Boston Bruins’ Power Play Continues to Impress

The Boston Bruins began the year in camp devising a new defensive breakout. They made headlines for making a stride in a new direction. Coach Claude Julien contrived a system of implementing a fourth attacking off the defensive zone rush with a D-man joining in with the forwards. Yet after nearly 20 games into the 2015-16 season, it’s not the breakouts making noise for Boston. It’s the power play, of all things.

Julien has witnessed an evolution in his team’s abilities on the man advantage. Historically, Julien’s special teams have lacked production. From his first full season as head coach in Boston during the 2007-08 season until the 2012-13 season, the Bruins’ power-play percentage was consistently less than 20%. That’s not the case this season thus far.

Indeed, the Bruins currently attain the No. 1 power play in the NHL with a power-play percentage of 32.3. Boston’s No. 1 power-play unit of Ryan Spooner – Patrice Bergeron – Loui Eriksson, with David Krejci flanking Torey Krug on the blue line, have taken it to their opponents. With Krejci overseeing the playing field from the blue line, he orchestrates the man advantage when Bergeron wins the faceoff. From there, Krug and Krejci typically exchange passes, surveying their options. Spooner takes directly to his prototypical position along the boards outside the face-off circle.

Once the puck is on Spooner’s stick, he’s looking for a stick or a body upfront crashing the net. Either he’ll throw a puck on net or he’ll dish the puck off to the blue line. Krejci may slide down from the blue line on the weak side anticipating a pass. The passing creates mismatches, space, and traffic for the goaltender.

Bergeron and Eriksson each have netted five goals on the power play. They roam the slot in anticipation for a pass, deflection, or rebound. Spooner, with two power play goals, works as the playmaker.

It’s a cerebral group, one that Julien has yet to have the luxury of coaching. It’s also a group that may not have reached their zenith.

Yet what can attribute to the lucrativeness of Boston’s power play? Here are three reasons why Boston’s power play continues to impress:

Ryan Spooner

Spooner’s influence on special teams is evident. Julien placed the 23-year-old on the top pairing for his quick skating and playmaking abilities. Spooner is an elusive, skilled forward who knows when to dish a puck off or to take a shot. He’s creating chances for his line mates by throwing pucks on net and making crisp passes. It’s the simplicity on the advantage that has eluded the Bruins for several years.

What’s even more reassuring for Boston is that Spooner will only continue to grow as an NHLer. In what is anticipated to be his first full season with the varsity squad, Spooner is already turning heads. He’ll gradually become a better skater and playmaker. His hockey I.Q. will develop with time and opportunity. Spooner’s game is perfect for the power play, an area in which he’ll become a mainstay for the Bruins along with Krug.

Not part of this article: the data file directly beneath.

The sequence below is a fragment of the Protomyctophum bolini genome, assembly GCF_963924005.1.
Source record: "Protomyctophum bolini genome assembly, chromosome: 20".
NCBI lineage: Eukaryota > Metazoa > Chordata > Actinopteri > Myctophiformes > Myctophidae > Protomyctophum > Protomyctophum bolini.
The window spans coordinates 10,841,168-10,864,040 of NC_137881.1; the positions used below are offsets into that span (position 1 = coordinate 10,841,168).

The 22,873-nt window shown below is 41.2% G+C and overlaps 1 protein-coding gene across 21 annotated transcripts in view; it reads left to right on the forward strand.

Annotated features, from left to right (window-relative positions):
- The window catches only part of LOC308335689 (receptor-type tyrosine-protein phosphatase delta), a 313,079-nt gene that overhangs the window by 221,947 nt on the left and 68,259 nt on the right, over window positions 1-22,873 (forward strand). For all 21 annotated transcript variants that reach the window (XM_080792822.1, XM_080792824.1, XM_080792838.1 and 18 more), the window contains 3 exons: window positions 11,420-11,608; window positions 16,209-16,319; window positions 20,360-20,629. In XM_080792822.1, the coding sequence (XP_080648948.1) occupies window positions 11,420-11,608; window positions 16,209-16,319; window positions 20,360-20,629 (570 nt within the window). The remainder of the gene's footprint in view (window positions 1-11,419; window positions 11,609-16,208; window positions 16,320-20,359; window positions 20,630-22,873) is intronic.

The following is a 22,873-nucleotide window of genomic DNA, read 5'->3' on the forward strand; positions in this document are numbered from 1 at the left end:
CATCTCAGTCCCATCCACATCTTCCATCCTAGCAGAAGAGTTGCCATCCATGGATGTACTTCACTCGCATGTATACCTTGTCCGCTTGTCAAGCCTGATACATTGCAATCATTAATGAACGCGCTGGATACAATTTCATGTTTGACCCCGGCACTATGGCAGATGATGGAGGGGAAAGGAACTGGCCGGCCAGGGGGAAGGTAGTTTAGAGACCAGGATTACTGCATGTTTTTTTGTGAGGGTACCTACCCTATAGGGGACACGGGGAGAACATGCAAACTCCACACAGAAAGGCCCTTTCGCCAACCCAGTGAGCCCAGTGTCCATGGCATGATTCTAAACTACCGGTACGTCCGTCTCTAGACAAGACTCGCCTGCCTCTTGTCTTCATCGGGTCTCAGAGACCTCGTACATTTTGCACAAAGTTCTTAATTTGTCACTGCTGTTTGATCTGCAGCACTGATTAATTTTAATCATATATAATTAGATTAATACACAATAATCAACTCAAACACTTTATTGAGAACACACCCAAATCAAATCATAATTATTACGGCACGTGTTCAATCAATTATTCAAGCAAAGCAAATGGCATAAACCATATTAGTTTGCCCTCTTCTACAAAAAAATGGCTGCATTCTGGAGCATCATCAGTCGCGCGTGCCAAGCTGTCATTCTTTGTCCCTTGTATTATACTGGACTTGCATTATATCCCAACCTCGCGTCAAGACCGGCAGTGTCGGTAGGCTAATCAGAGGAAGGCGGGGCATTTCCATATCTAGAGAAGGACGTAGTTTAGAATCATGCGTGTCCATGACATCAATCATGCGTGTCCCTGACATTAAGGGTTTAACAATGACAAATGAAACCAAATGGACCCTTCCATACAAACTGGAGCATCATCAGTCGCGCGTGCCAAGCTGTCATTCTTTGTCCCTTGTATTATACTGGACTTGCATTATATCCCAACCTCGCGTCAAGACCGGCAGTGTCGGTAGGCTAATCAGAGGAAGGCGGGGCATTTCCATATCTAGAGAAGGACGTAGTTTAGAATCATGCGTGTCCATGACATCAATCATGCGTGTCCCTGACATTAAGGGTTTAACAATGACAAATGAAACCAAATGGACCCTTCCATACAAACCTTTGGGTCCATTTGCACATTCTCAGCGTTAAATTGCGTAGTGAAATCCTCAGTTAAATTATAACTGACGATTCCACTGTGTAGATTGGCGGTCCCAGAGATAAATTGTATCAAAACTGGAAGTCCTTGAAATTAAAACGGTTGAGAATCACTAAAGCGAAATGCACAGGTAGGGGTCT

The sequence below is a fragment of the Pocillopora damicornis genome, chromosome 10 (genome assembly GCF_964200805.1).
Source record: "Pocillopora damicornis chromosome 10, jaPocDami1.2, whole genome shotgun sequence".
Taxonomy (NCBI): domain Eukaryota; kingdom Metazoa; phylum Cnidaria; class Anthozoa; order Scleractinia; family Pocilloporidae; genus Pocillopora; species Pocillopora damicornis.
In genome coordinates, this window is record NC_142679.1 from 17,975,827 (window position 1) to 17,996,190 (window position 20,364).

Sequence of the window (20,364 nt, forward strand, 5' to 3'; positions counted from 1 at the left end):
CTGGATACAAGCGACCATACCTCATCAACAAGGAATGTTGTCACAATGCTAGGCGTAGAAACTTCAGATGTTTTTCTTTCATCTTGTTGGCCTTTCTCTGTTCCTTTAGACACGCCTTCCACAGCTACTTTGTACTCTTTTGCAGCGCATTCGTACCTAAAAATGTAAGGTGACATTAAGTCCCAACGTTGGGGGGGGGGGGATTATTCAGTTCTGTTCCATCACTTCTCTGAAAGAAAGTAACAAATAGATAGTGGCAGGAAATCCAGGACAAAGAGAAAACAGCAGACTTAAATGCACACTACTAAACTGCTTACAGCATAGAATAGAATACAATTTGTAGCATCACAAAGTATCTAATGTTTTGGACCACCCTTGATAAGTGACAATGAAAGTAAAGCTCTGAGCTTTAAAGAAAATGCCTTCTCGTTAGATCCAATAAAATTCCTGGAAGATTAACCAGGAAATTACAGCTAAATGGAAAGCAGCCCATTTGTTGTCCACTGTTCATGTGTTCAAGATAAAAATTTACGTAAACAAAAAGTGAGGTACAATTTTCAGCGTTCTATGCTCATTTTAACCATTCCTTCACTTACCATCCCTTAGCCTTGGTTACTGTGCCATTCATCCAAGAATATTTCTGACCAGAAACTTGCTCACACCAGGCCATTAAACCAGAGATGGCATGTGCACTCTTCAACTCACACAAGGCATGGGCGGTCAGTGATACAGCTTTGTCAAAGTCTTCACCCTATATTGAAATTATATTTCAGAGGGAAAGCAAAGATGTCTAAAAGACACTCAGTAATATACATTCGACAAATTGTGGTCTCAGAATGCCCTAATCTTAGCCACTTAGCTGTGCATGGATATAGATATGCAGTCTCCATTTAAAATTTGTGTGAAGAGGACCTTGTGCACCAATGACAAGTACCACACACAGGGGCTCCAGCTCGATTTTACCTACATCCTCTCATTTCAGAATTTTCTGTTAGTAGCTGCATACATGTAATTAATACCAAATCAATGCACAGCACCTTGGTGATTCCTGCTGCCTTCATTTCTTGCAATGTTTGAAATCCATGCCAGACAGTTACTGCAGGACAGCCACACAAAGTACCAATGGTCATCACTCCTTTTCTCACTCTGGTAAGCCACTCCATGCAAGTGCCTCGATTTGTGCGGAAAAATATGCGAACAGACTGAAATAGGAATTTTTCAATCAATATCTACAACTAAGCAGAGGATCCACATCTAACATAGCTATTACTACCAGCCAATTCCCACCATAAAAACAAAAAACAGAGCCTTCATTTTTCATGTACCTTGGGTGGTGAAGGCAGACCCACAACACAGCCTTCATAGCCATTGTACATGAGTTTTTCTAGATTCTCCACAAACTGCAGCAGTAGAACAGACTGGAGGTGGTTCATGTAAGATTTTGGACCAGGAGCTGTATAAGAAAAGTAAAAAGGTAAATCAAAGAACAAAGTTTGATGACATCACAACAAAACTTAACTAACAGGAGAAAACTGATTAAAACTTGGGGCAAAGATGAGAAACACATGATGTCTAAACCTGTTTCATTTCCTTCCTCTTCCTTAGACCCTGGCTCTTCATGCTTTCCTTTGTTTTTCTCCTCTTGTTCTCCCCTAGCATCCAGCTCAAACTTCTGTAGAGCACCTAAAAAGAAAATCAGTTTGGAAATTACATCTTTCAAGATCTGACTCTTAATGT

Second Unit Stepping Up

Brad Marchand defended by Montreal Canadiens defenseman Alexei Emelin
(Greg M. Cooper-USA TODAY Sports)

The second power play unit of Brad Marchand – Jimmy Hayes – Brett Connolly, with defensive unit of Zdeno Chara – Colin Miller, have also produced for Boston. It’s a group that has combined for seven power-play goals. When the first unit fails to make things happen, Julien can roll out his second unit with confidence they’ll have good looks.

Marchand’s shoot-first mentality translates to his special teams play. With Hayes in the mix, he brings a big body that bodes well for creating havoc in the crease when juicy rebounds develop. With Connolly beginning to find his game, more power play minutes will only be advantageous for the sniper. He’s finding space and having good looks, yet with only one power-play goal this season, the Bruins would like to see more goals from the winger on the advantage.

As for Chara and Miller, the tandem is in sync, which is all the Bruins coaching staff can ask for. Miller, a result of the Milan Lucic trade, came to Boston as a wildcard. At first, it was ambiguous if Miller would make the team. Yet after a strong preseason and consistent performances in the NHL, Miller has a bright future. Miller, in particular, is an active skater on the power play, a quality that is keeping him on the unit.


Just watching the Bruins work on the power play, you can see there’s nothing drastic about their scheme. They’ll attack you the same way on each man advantage. Julien doesn’t spice things up in between periods on the drawing board. Boston is simply making the most of their two minutes with skaters who belong on the power play.

It’s a mantra that can attribute to Boston’s offensive production from 5-on-5 to special teams. They’re not forcing plays. They’re thinking and playing strategically. The addition of Krejci on the blue line adds an extra element. Spooner is engulfed by veteran talent on his unit along with a power play mainstay in Krug. The Bruins will continue their success on the man advantage if they continue to throw pucks on net and make good decisions with the puck.